Supracrystals are self-assembled materials that possess 3D superlattices. They are known to have a range of physical properties which are highly specific and often show unexpected behavior. Many properties of thick supracrystals (over 1000 layers) are known, and the optical properties are known to be governed by dipolar interactions within the lattice. But how the optical properties of thinner supracrystals are affected in certain circumstances is lesser known.
Marie-Paule Pileni, CEA/IRAMIS, France, and Claire Deeb, University of Paris-Sud, France, and colleagues at Sorbonne University, France, have investigated how cracks in silver supracrystal films, of 27 to 180 layers in thickness, affect the optical properties of the supracrystal. The researchers first fabricated oleylamine coated silver nanocrystals and synthesized them into supracrystals using wet chemical and deposition techniques.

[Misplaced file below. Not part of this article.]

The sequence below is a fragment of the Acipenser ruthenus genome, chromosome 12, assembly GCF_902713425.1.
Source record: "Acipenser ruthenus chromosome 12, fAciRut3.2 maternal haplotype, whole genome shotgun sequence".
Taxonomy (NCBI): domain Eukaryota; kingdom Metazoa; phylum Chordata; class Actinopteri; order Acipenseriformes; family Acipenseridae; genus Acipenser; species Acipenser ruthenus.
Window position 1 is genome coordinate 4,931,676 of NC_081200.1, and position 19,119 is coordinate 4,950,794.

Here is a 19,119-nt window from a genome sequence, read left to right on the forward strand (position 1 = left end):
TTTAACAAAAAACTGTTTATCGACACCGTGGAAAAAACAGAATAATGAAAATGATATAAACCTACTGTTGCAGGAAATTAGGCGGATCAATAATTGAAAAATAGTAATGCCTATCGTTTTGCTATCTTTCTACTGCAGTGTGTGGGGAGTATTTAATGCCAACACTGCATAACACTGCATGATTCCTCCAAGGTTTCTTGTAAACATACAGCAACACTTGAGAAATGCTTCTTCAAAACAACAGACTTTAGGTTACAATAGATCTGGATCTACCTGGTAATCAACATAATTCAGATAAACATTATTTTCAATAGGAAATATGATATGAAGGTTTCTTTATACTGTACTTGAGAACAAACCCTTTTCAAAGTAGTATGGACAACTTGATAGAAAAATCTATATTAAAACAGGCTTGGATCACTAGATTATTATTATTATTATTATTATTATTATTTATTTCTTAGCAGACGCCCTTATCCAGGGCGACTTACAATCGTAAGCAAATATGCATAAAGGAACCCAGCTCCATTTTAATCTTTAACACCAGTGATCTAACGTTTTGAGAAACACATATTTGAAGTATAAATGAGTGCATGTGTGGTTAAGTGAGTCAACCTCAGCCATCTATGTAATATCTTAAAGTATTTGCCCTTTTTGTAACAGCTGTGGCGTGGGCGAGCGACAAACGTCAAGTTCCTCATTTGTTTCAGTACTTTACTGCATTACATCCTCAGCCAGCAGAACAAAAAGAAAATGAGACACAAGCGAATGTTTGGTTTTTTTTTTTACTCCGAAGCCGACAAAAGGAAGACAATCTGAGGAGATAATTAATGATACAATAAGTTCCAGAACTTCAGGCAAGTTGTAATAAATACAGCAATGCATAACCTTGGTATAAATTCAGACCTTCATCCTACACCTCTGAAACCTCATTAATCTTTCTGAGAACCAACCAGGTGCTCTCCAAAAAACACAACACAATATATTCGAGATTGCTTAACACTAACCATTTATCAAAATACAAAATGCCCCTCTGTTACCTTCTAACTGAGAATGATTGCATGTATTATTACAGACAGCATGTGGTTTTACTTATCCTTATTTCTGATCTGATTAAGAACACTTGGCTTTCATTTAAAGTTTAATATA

The researchers found that the optical transmission of wavelengths in the 300–800 nm range was reduced as as the supracrystal film thickness increased. The researchers explain this unexpected behavior by the presence of wetting layers at the bottom of the cracks produced by a shrinking process during the formation of supracrystal films. This was confirmed by both theoretical and experimental data. The crack widths were also found to increase when the film thickness was increased, and this subsequently led to more complex wetting layers below the cracks.
- Influence of Cracks on the Optical Properties of Silver Nanocrystals Supracrystal Films,
Jingjing Wei, Claire Deeb, Jean-Luc Pelouard, Marie-Paule Pileni,
ACS Nano 2018.